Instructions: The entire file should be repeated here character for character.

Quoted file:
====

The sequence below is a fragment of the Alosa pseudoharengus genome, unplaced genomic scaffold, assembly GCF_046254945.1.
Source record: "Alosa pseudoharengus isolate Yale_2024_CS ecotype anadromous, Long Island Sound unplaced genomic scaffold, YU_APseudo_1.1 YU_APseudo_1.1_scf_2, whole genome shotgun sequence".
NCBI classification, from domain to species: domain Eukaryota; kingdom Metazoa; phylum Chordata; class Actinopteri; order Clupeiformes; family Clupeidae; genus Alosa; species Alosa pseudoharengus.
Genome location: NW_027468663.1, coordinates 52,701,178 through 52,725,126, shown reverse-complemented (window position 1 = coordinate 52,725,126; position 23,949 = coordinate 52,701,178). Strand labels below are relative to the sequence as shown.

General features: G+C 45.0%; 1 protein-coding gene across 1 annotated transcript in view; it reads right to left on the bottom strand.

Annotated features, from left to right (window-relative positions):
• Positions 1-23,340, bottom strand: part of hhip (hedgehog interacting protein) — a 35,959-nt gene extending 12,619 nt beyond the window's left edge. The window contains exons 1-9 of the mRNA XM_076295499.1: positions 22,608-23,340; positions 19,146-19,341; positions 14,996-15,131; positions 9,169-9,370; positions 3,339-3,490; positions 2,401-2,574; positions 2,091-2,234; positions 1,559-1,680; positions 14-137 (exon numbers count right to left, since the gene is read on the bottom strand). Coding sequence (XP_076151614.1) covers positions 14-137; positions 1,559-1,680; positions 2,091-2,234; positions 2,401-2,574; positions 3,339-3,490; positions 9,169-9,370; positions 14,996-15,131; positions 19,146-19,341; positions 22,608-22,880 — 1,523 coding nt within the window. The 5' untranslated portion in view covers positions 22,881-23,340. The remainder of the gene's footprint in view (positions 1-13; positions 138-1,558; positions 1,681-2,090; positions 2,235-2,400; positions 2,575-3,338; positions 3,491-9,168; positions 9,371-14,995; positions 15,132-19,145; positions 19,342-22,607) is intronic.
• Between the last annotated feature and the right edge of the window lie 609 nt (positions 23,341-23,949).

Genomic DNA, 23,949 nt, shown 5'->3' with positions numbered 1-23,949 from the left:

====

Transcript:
The sequence below is a fragment of the Alosa pseudoharengus genome, unplaced genomic scaffold, assembly GCF_046254945.1.
Source record: "Alosa pseudoharengus isolate Yale_2024_CS ecotype anadromous, Long Island Sound unplaced genomic scaffold, YU_APseudo_1.1 YU_APseudo_1.1_scf_2, whole genome shotgun sequence".
NCBI classification, from domain to species: domain Eukaryota; kingdom Metazoa; phylum Chordata; class Actinopteri; order Clupeiformes; family Clupeidae; genus Alosa; species Alosa pseudoharengus.
Genome location: NW_027468663.1, coordinates 52,701,178 through 52,725,126, shown reverse-complemented (window position 1 = coordinate 52,725,126; position 23,949 = coordinate 52,701,178). Strand labels below are relative to the sequence as shown.

General features: G+C 45.0%; 1 protein-coding gene across 1 annotated transcript in view; it reads right to left on the bottom strand.

Annotated features, from left to right (window-relative positions):
• Positions 1-23,340, bottom strand: part of hhip (hedgehog interacting protein) — a 35,959-nt gene extending 12,619 nt beyond the window's left edge. The window contains exons 1-9 of the mRNA XM_076295499.1: positions 22,608-23,340; positions 19,146-19,341; positions 14,996-15,131; positions 9,169-9,370; positions 3,339-3,490; positions 2,401-2,574; positions 2,091-2,234; positions 1,559-1,680; positions 14-137 (exon numbers count right to left, since the gene is read on the bottom strand). Coding sequence (XP_076151614.1) covers positions 14-137; positions 1,559-1,680; positions 2,091-2,234; positions 2,401-2,574; positions 3,339-3,490; positions 9,169-9,370; positions 14,996-15,131; positions 19,146-19,341; positions 22,608-22,880 — 1,523 coding nt within the window. The 5' untranslated portion in view covers positions 22,881-23,340. The remainder of the gene's footprint in view (positions 1-13; positions 138-1,558; positions 1,681-2,090; positions 2,235-2,400; positions 2,575-3,338; positions 3,491-9,168; positions 9,371-14,995; positions 15,132-19,145; positions 19,342-22,607) is intronic.
• Between the last annotated feature and the right edge of the window lie 609 nt (positions 23,341-23,949).

Genomic DNA, 23,949 nt, shown 5'->3' with positions numbered 1-23,949 from the left: